February 22, 2024

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Travel Beyond Boundaries

Meet the Chicagoan Attempting to Eat Food from Nearly Every Country in the World Without Leaving the City

5 min read

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Cam Brenson begins his popular TikTok videos with some variation of this phrase: “I am eating the food of every country in the world all near Chicago.”

It’s a fairly simple phrase, and a pretty big goal. The United Nations recognizes 193 sovereign states, plus two observer states in Vatican City and Palestine, and two non-member states in the Cook Islands and Niue. That means Brenson is aiming to taste the cuisine of 197 countries in Chicago.

Not all nations are represented here, but Brenson, a 30-year-old Chicagoan who works in sales for a tech company, is using his spare time to travel the world through the city’s restaurant scene. It all started back in 2019, when Brenson was, frankly, bored.

“I knew I was in this awesome city. I knew there were a ton of awesome things to do here, but then I couldn’t easily find it,” he says.

Most of his online searches yielded results designed more for tourists. So he started a website, as well as Instagram and TikTok accounts called Bored in Chicago, where he compiled a list of interesting things to do in the city geared more towards locals. Brenson also stumbled upon a YouTube series in which a creator is trying the national dish from every country in the world, and that inspired him to start his own journey.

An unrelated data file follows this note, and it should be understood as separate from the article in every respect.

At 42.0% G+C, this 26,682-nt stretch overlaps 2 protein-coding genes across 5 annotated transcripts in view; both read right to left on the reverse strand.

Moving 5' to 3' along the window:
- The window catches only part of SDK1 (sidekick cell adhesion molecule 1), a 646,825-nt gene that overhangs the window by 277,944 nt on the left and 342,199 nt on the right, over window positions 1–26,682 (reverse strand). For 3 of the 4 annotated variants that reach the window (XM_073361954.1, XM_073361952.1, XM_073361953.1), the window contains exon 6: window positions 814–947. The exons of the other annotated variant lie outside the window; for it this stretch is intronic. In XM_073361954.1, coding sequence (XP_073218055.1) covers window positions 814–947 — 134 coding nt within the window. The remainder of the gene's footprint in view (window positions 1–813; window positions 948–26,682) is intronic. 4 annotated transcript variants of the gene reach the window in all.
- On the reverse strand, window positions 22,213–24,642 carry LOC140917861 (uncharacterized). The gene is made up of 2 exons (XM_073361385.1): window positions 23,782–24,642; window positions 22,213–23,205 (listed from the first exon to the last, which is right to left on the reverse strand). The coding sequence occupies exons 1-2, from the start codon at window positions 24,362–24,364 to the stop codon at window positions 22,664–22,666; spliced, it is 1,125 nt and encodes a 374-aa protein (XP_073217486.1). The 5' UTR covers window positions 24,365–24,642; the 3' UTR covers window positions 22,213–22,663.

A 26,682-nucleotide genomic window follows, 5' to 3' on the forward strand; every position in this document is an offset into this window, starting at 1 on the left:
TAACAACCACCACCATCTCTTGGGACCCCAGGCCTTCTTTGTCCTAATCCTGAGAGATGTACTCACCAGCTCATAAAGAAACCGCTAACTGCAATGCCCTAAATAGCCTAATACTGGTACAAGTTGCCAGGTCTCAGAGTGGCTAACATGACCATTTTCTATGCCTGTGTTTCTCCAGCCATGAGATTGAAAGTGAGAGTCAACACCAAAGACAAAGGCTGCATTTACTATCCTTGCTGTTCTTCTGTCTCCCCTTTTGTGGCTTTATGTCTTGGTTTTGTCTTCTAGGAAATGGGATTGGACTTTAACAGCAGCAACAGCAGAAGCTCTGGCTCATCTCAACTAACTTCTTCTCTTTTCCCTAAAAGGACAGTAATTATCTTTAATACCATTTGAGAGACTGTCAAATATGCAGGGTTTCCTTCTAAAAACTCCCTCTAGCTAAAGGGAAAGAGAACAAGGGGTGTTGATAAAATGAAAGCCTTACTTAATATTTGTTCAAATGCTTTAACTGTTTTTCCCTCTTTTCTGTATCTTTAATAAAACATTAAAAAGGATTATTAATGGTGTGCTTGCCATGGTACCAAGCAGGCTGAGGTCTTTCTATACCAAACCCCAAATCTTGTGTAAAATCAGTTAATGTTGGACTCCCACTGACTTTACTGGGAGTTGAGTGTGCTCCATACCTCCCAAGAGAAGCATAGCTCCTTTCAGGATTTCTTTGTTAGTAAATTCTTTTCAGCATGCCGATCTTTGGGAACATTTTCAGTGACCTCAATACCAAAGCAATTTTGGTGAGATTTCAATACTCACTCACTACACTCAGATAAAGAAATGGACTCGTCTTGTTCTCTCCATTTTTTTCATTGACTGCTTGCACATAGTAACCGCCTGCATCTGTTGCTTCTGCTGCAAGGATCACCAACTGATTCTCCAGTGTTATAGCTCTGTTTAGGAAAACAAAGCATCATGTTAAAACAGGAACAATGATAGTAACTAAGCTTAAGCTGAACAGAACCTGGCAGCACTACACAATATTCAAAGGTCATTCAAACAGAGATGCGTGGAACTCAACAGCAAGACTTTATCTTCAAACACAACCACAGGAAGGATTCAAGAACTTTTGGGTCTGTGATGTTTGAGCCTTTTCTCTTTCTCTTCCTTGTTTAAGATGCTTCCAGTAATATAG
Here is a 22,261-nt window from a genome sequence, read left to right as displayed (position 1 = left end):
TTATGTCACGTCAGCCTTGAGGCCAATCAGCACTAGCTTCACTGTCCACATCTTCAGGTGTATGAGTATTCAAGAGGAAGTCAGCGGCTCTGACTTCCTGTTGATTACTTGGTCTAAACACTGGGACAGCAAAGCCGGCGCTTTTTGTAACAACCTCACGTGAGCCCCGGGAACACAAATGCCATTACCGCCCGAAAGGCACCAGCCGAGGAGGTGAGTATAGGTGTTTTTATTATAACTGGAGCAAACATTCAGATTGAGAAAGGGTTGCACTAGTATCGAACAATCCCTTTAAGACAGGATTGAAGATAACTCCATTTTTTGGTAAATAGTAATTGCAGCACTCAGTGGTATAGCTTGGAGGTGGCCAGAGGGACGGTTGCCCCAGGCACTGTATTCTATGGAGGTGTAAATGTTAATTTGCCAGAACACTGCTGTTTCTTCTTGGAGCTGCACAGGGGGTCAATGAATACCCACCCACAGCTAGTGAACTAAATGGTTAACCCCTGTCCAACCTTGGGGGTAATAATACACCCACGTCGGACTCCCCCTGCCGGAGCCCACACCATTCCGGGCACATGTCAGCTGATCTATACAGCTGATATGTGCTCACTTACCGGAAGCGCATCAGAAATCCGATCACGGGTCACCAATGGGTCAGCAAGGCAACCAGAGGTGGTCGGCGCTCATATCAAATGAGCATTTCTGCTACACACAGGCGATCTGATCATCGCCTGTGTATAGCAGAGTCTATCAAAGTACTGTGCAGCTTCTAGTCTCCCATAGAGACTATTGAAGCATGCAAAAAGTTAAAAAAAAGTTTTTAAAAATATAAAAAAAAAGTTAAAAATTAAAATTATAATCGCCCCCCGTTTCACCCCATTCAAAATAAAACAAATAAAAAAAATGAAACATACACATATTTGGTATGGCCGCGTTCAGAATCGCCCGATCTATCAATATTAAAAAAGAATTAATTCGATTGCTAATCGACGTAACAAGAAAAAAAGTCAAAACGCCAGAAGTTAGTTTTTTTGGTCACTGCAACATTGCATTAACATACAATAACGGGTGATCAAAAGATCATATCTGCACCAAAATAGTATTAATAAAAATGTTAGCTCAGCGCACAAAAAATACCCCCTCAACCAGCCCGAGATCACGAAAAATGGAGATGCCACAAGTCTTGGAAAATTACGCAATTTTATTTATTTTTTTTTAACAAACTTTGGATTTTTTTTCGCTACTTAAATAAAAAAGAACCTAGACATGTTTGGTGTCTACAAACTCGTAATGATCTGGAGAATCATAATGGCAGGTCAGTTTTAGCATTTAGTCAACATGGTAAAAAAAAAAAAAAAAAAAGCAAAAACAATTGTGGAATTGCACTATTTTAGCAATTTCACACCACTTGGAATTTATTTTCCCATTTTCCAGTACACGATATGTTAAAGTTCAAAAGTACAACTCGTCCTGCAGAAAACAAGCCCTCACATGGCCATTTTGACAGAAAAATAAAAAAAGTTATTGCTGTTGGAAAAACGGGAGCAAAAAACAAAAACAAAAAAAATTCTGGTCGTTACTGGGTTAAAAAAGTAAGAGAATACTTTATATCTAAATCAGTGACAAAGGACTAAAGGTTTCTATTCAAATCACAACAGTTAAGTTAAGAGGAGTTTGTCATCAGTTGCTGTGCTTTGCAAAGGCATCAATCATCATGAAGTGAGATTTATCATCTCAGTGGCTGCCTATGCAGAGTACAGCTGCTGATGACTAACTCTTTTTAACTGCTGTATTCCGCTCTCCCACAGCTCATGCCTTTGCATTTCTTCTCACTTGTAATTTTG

“I went to [an Afghan restaurant] in January of this year and I got some great food there, made a video, and posted it not knowing what the traction would be, but it did really well. People were really into the idea,” Brenson says. “From that point forward, I was like, alright, I guess I’ve got 196 more countries to go to now!”

So far, Brenson has been to restaurants representing the cuisine of some 40 countries, and he anticipates that it will take him a couple of years to finish the list. He’s had to skip about 15 countries so far, as one of the biggest challenges of his endeavor is finding restaurants representing smaller nations, such as Antigua and Barbuda, or even larger countries like Angola that do not have a large population in Chicago. As Brenson points out, not only would someone from a particular country have to move to Chicago, but they would also have to open up a restaurant, and keep that restaurant open in a tough industry. So while it’s a challenge, it’s not necessarily a surprising one.

“What would be really cool, but a big ask, is if there’s someone who’s from one of these countries in Chicago that I could meet up with, and we could cook together,” Brenson says.

Still, he keeps going down the list as best he can in alphabetical order, occasionally circling back to ones he had to skip. Recently, he visited the Dominican Republic via Tropical Taste in Humboldt Park (one he had to return to, since it was temporarily closed), where he had their desayuno Dominicano, with creamy and savory mashed plantains, fried eggs, queso frito, and a crispy breakfast salami he loved.